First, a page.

Donald Trump speaks at his Indiana primary night event at Trump Tower in New York, May 3, 2016. Trump, the former host of ‘The Apprentice,’ may be retooling his image now that he’s the presumptive Republican presidential nominee. (Damon Winter/The New York Times)
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With Ted Cruz and John Kasich bowing out of the presidential race, the path toward the the Republican nomination is wide open for Donald Trump, leaving local GOP legislators, and the party as a whole, grappling with what seemed to be an impossibility nine months ago.

Now the presumptive nominee, Trump will be tasked with uniting the GOP over the next several months in order to prevent Democratic control of the White House. On Wednesday, some Republican leaders said they would be falling in line behind the real estate mogul and they have hope for his campaign in the coming general election.

"My plan always has been to support the Republican nominee," said U.S. Sen. Bob Corker, R-Tenn.

"It is my hope that the national conversation will shift to what the candidates will do to solve the problems our nation faces. I do believe Donald Trump's foreign policy speech last week was an important step in that direction."

Rep. Chuck Fleischmann, R-Tenn., echoed Corker, saying, "I will back the Republican nominee for president 100 percent. If that is going to be Donald Trump, I will certainly get out and campaign for him and support him 100 percent."

Gov. Bill Haslam, who has questioned some of Trump's controversial stances, is visiting China on an economic development trip and could not be reached for comment Wednesday to say whether he would now support Trump.

House Republican Caucus Chairman Glen Casada, who voted for Cruz in the state's March primary, said he would ultimately back Trump in November, even though he doesn't see eye to eye with him.

"I'm just not convinced he's an intellectual conservative," Casada, R-Franklin, said. "I will vote for him in the fall."

Support for Trump was echoed elsewhere in the state.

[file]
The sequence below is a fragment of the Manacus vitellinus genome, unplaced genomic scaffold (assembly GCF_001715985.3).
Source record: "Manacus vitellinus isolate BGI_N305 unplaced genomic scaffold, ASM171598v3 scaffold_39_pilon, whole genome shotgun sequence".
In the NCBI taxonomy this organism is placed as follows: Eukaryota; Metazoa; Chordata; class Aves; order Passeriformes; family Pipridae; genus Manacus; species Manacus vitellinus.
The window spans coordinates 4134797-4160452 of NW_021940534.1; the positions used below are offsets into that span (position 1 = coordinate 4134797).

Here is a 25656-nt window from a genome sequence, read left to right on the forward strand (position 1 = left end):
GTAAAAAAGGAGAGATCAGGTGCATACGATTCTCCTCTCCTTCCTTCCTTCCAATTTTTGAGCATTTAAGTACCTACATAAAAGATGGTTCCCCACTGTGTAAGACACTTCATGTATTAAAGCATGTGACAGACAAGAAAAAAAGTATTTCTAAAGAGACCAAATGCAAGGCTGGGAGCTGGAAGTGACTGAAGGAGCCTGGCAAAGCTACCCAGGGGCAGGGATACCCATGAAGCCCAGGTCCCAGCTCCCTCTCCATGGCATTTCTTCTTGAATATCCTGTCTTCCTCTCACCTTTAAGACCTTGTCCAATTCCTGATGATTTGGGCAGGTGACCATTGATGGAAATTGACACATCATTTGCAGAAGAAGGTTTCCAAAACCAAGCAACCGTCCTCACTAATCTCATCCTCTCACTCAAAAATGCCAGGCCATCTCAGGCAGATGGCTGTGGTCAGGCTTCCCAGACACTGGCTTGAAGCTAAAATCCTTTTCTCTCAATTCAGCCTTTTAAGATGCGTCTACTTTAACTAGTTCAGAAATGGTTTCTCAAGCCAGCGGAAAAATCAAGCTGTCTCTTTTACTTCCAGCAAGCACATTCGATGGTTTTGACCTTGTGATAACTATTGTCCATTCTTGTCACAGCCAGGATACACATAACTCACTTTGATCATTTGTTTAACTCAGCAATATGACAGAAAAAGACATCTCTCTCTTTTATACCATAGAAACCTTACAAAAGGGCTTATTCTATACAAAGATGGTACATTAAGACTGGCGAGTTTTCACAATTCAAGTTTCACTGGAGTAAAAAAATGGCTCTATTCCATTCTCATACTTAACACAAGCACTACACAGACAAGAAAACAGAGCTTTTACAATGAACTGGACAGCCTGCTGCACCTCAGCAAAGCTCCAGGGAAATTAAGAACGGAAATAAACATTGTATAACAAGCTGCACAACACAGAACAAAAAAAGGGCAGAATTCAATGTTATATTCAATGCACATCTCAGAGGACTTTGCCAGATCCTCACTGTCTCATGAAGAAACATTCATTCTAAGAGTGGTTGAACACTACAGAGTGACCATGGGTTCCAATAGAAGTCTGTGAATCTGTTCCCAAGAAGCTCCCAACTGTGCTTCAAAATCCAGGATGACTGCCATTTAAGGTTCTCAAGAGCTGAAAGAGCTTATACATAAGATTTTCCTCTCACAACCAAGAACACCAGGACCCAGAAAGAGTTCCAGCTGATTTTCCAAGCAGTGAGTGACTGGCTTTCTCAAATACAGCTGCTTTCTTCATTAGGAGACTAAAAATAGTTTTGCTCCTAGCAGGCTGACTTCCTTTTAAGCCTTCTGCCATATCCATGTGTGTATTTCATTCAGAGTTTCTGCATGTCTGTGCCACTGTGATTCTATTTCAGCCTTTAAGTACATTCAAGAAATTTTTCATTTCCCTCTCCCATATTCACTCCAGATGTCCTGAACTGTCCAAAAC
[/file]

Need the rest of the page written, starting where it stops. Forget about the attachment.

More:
"At this point, it's important for unity, not only in the party but in the country," said Tennessee Senate Majority Leader Mark Norris, R-Collierville, a suburb of Memphis. "I can't support Hillary Clinton, and if Donald Trump is the Republican nominee, I'll support him."

But even with growing support among establishment Republicans, the general election may still prove challenging for a candidate who has singlehandedly defined a new normal for presidential races while making some enemies along the way.

"Donald Trump has built his campaign on fear, stoking the embers of racism, sexism, and xenophobia that still remain in this country, but that hasn't stopped the Tennessee Republicans from endorsing and actively campaigning for him," Tennessee Democratic Party Chairwoman Mary Mancini said in a statement Wednesday.

The Democratic Party chairman for Hamilton County, Terry Lee, agreed with Mancini, saying he is astonished Trump managed to make it this far.

"He has said so many negative things and made it so blatant that his campaign is based on hate, he clearly has bet on the fact that people are upset without offering alternatives and by doing that, he's going to have a much tougher row to hoe," Lee said.

If Trump does win, Lee is not optimistic about what that might mean for the country.

"My opinion is that we'll be at war within six months of him assuming office," he said. "I don't have any doubt about that."

Recognizing how divisive Trump has been throughout the nomination process, Dr. John Greer, a political science professor at Vanderbilt University, said Trump could struggle against a Democratic candidate, but that doesn't mean his bid is hopeless.

"Trump faces an uphill battle, there's no doubt about that, but he's confounded experts so far. When he announced his candidacy last summer no one thought it would be anything more than a one- or two-month undertaking, and now he's a presumptive nominee."

Beyond the race and the widespread Republican fear of yet another Democrat in the White House, Greer believes the GOP should be more concerned with what would happen if the billionaire actually rises to the challenge.

"I think the bigger threat to the Republican party is not Donald Trump losing, it's Donald Trump winning, because then he would remake the party in his own image," he said.

"If he loses, then the Kasich and Cruz wings of the party go back at it and start figuring out what they're going to do in 2020. The old battle between the purists and the pragmatists will reassert itself."

But for now, a growing number of Republican leaders is listening to the voices of the party's voters, throwing their weight behind a man who has criticized the very political establishment they represent.

"We have a primary process in the United States and I have to respect that process," said Tony Sanders, the Republican party chairman for Hamilton County. "Trump was not my candidate, but he is the one who is ultimately going to win the party nomination.

"I guarantee I agree with him a lot more than Hillary Clinton, so in my mind, there's no doubt I'm going to cast a vote for Donald Trump."

The Tennessean contributed to this story.

Contact staff writer Emmett Gienapp at or 423-757-6731.